US Capital Pennsylvania Avenue After the Snow Washington DCTHE POLITICS OF CHINA TRADE–OVERVIEW

As mentioned in several posts on this blog and newsletters that have been sent out, the political situation with regard to China trade in Washington DC is the worst I have ever seen it.  As an example, in December 2011, the Court of Appeals for the Federal Circuit in the GPX case determined that the Commerce Department did not have Congressional authority to conduct countervailing duty/anti-subsidy cases against China.  In March 2012, President Obama signs the bill into law giving Commerce the authority. The Bill passes the Senate 100 to 0 and the House of Representatives with more than 380 votes.  With Democrats and Republicans fighting each other, they can agree on nothing in the US Congress, except to bash China.

Because of the serious political situation regarding China Trade in Washington DC, I have asked former Congressmen Don Bonker to author a series of articles on the political situation in Washington DC and what can be done to change the discussion.  Don is the Executive Director of APCO, a global public affairs firm that has considerable influence on Capitol Hill, particularly on trade and foreign investment issues.  Don formerly served as Chairman of the House Foreign Affairs Subcommittee on International Trade, chaired the House of Representatives Speaker’s Task Force on Trade and was author of a number of pro trade bills, including the U. S. Trade and Competitiveness Act of 1986. He currently represents some of China’s largest companies and his articles regularly appear in major Chinese publications.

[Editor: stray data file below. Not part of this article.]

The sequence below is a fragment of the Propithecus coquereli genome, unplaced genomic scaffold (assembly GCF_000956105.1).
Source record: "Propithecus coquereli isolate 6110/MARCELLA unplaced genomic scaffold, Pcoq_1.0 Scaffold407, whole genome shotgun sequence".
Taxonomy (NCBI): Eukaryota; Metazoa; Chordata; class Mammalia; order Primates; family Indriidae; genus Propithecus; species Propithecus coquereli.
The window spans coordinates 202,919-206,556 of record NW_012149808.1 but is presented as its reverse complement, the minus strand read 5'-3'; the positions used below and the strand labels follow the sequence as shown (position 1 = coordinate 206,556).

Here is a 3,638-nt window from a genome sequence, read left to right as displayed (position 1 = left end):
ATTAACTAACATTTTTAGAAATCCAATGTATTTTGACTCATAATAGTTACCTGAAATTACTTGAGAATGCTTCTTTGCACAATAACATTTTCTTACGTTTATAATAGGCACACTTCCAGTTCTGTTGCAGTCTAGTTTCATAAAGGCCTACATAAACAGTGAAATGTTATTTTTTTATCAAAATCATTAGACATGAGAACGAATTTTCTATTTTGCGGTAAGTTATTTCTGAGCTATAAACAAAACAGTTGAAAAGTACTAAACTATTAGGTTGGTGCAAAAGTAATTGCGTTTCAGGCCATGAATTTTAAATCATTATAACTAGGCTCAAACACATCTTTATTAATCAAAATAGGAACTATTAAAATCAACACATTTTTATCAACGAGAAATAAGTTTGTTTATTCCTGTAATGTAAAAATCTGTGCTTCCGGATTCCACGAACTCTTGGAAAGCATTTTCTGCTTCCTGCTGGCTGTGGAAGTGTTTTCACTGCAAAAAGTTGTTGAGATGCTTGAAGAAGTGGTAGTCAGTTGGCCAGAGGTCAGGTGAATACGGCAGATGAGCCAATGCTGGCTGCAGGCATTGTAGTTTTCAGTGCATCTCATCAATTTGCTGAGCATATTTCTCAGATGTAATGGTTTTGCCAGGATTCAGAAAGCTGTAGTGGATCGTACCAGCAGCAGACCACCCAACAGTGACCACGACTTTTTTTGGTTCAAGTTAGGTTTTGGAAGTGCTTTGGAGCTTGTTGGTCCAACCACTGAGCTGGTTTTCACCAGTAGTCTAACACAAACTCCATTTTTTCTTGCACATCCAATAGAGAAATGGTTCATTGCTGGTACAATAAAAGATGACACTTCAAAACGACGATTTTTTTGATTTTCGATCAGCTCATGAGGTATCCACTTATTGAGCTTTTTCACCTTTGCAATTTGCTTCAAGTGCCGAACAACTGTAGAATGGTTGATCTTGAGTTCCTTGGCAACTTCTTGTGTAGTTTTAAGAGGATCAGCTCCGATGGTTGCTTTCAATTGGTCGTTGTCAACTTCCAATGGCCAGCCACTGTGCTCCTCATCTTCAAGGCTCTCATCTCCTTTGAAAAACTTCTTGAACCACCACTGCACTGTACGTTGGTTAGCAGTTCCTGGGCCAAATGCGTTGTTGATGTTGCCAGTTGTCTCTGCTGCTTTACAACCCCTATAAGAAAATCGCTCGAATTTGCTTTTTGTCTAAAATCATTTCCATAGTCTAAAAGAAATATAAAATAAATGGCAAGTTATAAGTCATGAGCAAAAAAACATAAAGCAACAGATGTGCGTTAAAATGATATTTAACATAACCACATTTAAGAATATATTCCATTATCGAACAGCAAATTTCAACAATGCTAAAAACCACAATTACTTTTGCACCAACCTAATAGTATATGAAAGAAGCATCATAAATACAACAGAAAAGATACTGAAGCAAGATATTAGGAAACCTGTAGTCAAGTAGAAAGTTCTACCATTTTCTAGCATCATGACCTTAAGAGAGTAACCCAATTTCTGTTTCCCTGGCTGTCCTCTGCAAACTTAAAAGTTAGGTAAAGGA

Before discussing the political situation, certain legal points need to be made.

First and foremost, a provision in the U. S. Constitution clearly states that Congress shall regulate interstate and foreign commerce, which means the Congress has the final word on important trade issues involving China.  Senators and Congressmen not only take this mandate literally but they apply it liberally, particularly as it relates to the US-China Trade Relationship.  So whenever the Commerce Department issues an antidumping order or the President and the US Trade Representative (“USTR”) negotiate a trade deal, they are operating based on delegated authority, which has been given to them by the Congress.

For our Chinese readers, Congress is composed of two Chambers—the Senate and the House of Representatives.  Each state of the 50 United States has two senators.  The House of Representatives is composed of 435 members, which have been delegated to the States based on a population basis.  So States with more population have more representatives.

Both Senators and Representatives are elected to represent their constituents, the voters, in their State or District.  In the trade area, there is a famous story of a Japanese Diet/Congressman visiting a Representative from Pennsylvania.  The Japanese Diet Representative told the Pennsylvania Congressman, “You do not understand Mr. Congressman the Japanese steel industry has lost 10,000 jobs”.  The Pennsylvania Congressman got redder and angrier and yelled back at the Japanese Diet member, “10,000 jobs, 10,000 jobs you say.  I lost 10,000 jobs in my district in Pennsylvania from steel imports.”